Adam was the first human, placed in the Garden of Eden as a fully developed white man in order to rule over the animals and to have meaningful conversations with God. He needed no evolutionary help whatsoever and certainly never would have stooped so low as *tsk* cave drawings. He was strong, wore his hair neatly cropped like a US president and was a nudist vegan, which was, apparently, in alignment with God’s image.
Now, every good Christian knows that God is available 24/7 to attend to any of us 7 billion people on this planet, but back when He was busy wrapping things up with earth creation and dealing with rebellious angelic forces, He was apparently sometimes not available to chat with Adam.
As a result, Adam was lonely, feeling the strong urge to chit-chat about this and that, and also to cuddle. Plus, he was watching the animals around him in a perpetual state of spring and wondering when he was going to get some, too.
So, when God could not fill every conversational and physical void that Adam apparently had (e.g. “No seriously, Adam, I’m busy right now”), a rib was procured in order to make somebody with whom to comfort and/or distract Adam. A decoy, if you will. Somebody to either fill a void that God could or would not, or possibly to simply be the closest replacement conversationalist slash comforter to God as possible. To accomplish this, this person would have to have been an even closer likeness to God than Adam for the presentation to have been successful.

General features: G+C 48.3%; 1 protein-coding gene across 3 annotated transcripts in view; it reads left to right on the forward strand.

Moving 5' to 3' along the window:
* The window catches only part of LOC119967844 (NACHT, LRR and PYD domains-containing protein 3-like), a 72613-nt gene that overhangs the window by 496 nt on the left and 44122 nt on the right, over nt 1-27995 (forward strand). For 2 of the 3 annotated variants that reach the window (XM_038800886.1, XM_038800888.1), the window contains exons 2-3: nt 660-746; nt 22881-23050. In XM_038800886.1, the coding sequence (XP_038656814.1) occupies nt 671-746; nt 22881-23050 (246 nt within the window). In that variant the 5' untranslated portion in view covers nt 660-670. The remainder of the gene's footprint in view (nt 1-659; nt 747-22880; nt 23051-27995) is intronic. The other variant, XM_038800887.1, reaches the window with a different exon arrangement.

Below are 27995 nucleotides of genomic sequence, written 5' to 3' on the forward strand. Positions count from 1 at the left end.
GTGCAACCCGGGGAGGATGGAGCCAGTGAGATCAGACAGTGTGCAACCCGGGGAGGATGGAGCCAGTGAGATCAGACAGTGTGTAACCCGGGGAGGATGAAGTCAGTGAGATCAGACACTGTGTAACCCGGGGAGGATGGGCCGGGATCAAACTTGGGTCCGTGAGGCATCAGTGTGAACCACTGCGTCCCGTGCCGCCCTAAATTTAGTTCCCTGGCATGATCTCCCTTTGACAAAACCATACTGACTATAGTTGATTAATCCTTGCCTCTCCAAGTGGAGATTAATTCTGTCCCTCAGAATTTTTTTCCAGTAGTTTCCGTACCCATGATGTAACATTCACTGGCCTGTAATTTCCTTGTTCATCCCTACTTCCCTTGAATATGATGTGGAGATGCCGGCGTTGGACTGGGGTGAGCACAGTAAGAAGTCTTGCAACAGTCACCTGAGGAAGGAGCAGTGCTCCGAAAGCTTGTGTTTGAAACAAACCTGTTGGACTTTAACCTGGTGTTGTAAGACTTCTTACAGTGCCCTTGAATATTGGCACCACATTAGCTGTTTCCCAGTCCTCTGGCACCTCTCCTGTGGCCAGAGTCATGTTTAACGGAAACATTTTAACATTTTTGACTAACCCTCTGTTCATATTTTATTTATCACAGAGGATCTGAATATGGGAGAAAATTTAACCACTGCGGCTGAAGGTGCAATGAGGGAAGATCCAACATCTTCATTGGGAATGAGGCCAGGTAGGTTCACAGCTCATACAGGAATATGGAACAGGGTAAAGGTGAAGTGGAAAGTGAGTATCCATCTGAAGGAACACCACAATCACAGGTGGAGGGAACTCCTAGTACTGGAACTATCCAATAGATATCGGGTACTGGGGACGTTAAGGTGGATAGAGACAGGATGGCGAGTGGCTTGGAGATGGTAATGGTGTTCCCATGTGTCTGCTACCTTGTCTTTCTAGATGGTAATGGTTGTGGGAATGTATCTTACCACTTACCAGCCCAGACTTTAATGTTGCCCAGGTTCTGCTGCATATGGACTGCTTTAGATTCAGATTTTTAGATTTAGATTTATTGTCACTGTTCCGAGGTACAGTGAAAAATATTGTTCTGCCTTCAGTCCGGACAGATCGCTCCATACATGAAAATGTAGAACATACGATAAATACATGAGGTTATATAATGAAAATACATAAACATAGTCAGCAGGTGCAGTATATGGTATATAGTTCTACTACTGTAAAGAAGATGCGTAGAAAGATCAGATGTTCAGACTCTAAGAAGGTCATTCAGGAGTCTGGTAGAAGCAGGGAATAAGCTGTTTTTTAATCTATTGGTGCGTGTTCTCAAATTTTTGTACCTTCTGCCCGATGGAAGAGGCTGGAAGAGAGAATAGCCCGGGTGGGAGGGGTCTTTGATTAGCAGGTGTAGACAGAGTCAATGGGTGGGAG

It is also possible that, as God knows the future, His plan all along was to make Eve for Adam and was purposefully drawing attention to his loneliness and need for a woman, so that by the time she got there he would be hornier than a 9th grade boy after attending a Ke$ha show and ready to populate the 6-day-old planet.
Eve was the ideal woman: medium tall, Rubenesque, alabaster skin, fully coifed, nude and under direct orders from God to put out. It is unclear whether she possessed an extra rib from the procedure, or whether the rib was absorbed altogether, but the two were happy with their naked, hairy bodies enough to prance around free swinging from vines and eating vegetables and fruit and generally acting like the Playboy mansion had been transplanted in Boulder, Colorado or possibly Austin, Texas. As Eve must have always been pregnant or about to be, it is reasonable to assume she not only never had a period, but that without discomfort in childbirth, babies shot out of her like kindergartners on a Slip n’ Slide.
Sidenote: The account in Genesis never mentions the success or failure of her orders to fill the earth with children before the Fall, as the only two named children are Cain and Abel. But she must have had other children. When Cain is kicked out later for killing his brother, Abel, he flees to an entire village of them far away. Presumably this is where Adam and Eve’s children went to continue procreating with each other after they grew up, and after breaking all ties with their embarrassing hippy parents who refused to wear clothing in public.